Indigenous leaders applaud federal politicians for support of tanker ban on the north coast

For Immediate Release: Dec. 14, 2010

“Our nations have always protected these waters, and it’s time for Ottawa to join us.”
Nadleh Whut’en, Dakelh territories (BC) – First Nations are happy that Canada’s elected representatives are taking action to protect the Pacific North Coast from the threat of oil tankers. Today, Liberal MP Joyce Murray introduced legislation that would ban crude oil tankers from the coast. Last week, the House of Commons passed a motion calling for legislation to ban tankers, which was introduced by NDP MP Nathan Cullen and was supported by the NDP, Liberal Party and the Bloc Québécois.

The actions in Parliament follow the lead of First Nations who have already banned crude oil tankers on the north coast, using their ancestral laws. The Coastal First Nations, an alliance of nine Nations, declared a ban on tanker traffic through their waters in March 2010. Coastal First Nations led a delegation to Ottawa last month calling on Parliament for a legislated ban.

“Our nations have always protected these waters, and it’s time for Ottawa to join us,” said Art Sterritt, Executive Director of the Coastal First Nations. “Our laws do not permit crude oil tankers into our waters or oil pipelines through our lands – it’s that simple. An oil spill would destroy jobs, and destroy our Nations’ livelihoods and cultures. A legislated tanker ban from Parliament is the best way to support us in keeping our coast safe.”

The most pressing threat of oil spills comes from the proposed Enbridge Northern Gateway Pipelines that will transport crude oil and condensate nearly 1200 kilometres from Alberta to the coast, and require over 200 supertankers a year to transport oil through dangerous northern coastal waters. Any oil spill on the coast would harm salmon populations that eventually return to the interior where First Nations in the Fraser, Skeena and other watersheds rely on them. First Nations in the Fraser River watershed imposed a ban on the transportation of tar sands crude oil by tanker through the ocean migration routes of Fraser River salmon, and by pipeline through their watershed, earlier this month in the Save the Fraser Declaration <http://www.savethefraser.ca/> .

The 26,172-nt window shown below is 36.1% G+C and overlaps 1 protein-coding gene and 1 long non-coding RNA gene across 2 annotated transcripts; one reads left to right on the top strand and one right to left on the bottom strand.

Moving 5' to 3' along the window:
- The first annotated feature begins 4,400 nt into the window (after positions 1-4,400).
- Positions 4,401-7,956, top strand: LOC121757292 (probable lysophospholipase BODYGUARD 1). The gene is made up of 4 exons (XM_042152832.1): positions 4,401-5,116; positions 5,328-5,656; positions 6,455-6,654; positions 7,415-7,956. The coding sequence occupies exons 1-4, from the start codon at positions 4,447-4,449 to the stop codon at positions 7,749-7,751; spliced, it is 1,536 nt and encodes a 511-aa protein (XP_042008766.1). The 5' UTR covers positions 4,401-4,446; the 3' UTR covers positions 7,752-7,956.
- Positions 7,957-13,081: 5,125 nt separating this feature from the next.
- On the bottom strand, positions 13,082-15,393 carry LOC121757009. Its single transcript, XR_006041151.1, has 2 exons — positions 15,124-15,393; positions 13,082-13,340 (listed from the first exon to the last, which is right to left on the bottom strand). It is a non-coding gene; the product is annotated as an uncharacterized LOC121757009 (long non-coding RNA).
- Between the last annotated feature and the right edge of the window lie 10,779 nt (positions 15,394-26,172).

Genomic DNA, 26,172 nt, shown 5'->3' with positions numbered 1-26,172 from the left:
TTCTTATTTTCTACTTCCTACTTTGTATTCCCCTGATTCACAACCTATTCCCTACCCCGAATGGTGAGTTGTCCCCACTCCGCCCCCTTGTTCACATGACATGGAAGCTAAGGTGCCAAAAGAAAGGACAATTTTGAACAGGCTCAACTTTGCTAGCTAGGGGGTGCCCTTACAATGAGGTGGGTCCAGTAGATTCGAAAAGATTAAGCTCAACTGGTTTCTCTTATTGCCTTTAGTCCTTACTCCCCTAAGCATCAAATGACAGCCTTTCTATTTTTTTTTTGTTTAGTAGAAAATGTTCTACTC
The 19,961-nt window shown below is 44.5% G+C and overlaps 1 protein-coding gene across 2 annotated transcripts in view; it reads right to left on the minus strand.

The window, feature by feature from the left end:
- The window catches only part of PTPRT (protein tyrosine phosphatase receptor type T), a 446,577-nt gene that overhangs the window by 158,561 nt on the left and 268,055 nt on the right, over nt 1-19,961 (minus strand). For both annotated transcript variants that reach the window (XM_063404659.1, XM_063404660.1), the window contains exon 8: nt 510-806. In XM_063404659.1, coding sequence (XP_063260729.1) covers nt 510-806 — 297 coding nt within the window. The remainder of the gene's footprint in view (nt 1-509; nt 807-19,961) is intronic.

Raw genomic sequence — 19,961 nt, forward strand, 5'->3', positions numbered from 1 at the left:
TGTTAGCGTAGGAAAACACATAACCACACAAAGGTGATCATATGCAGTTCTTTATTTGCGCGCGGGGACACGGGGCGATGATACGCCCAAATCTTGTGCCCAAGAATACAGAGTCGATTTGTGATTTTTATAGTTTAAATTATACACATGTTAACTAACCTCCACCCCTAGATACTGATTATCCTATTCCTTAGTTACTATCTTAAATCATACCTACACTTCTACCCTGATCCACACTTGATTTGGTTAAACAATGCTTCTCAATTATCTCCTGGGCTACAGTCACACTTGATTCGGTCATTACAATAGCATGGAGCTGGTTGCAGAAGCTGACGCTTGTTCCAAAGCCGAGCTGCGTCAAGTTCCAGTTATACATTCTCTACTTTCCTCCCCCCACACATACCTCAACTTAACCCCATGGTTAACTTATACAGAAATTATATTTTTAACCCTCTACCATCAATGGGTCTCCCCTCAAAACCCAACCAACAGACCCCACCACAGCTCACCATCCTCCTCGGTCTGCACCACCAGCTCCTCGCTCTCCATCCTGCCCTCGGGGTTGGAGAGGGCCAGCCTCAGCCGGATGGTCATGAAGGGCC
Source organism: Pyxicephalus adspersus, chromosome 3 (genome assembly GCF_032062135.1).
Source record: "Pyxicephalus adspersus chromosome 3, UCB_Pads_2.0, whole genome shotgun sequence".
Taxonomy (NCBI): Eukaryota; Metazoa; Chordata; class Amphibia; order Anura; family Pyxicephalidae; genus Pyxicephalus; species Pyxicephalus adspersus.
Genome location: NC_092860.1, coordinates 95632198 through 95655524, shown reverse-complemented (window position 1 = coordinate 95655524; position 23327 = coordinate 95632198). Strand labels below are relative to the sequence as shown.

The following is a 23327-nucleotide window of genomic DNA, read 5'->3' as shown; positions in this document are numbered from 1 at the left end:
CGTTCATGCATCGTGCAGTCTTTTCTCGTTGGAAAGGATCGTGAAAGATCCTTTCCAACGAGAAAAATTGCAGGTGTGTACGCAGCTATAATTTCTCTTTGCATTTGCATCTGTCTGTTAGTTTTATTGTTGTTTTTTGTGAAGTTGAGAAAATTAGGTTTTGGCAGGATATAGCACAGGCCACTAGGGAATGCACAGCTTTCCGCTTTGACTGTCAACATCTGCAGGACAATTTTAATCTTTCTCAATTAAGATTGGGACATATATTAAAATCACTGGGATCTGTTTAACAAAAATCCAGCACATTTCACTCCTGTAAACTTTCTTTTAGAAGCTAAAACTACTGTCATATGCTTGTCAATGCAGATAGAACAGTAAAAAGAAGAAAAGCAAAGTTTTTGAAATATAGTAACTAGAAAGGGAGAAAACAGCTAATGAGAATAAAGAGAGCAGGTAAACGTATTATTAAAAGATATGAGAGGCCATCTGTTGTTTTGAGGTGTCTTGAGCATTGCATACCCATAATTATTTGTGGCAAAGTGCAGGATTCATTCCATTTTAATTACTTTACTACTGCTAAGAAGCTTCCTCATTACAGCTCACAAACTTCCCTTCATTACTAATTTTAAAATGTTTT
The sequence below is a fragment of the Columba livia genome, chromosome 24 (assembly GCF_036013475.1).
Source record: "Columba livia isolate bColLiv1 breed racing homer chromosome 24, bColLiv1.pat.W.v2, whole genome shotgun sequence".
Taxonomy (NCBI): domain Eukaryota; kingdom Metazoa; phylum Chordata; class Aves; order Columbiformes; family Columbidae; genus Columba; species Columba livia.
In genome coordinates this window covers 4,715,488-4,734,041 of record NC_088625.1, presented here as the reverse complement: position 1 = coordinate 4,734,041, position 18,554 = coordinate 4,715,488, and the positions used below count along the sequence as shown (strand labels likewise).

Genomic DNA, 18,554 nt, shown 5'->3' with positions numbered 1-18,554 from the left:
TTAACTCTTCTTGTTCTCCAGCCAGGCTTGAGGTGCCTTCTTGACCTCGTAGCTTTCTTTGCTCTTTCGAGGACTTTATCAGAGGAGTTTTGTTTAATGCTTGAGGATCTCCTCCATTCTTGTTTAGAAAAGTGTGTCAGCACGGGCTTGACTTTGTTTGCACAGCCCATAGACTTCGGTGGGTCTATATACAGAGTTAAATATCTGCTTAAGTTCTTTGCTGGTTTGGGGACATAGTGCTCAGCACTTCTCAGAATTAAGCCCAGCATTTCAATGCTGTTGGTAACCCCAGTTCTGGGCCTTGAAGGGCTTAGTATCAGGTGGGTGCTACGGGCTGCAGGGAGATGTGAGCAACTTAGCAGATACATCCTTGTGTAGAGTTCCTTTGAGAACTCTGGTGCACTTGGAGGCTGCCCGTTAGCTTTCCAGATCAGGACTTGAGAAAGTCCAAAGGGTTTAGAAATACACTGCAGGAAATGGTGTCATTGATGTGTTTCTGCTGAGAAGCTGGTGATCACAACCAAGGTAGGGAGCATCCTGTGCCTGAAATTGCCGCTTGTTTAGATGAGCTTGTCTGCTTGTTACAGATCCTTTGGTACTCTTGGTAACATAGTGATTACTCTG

“An oil spill on the coast will put all of our communities at risk, no matter whether we live on the coast or in the Interior. We all rely on those fish,” said Chief Larry Nooski of Nadleh Whut’en, a member of the Yinka Dene Alliance of nations that led the creation of the Save the Fraser Declaration. “We’re glad that BC MPs – supported by a majority of MPs from across Canada – are showing leadership to stop oil spills before they happen. The legislated tanker ban proposed today needs to be passed into law as quickly as possible.”

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For more information:
Chief Larry Nooski, Nadleh Whut’en First Nation, 250-613-7102,
Art Sterritt, Coastal First Nations, 604-868-9110



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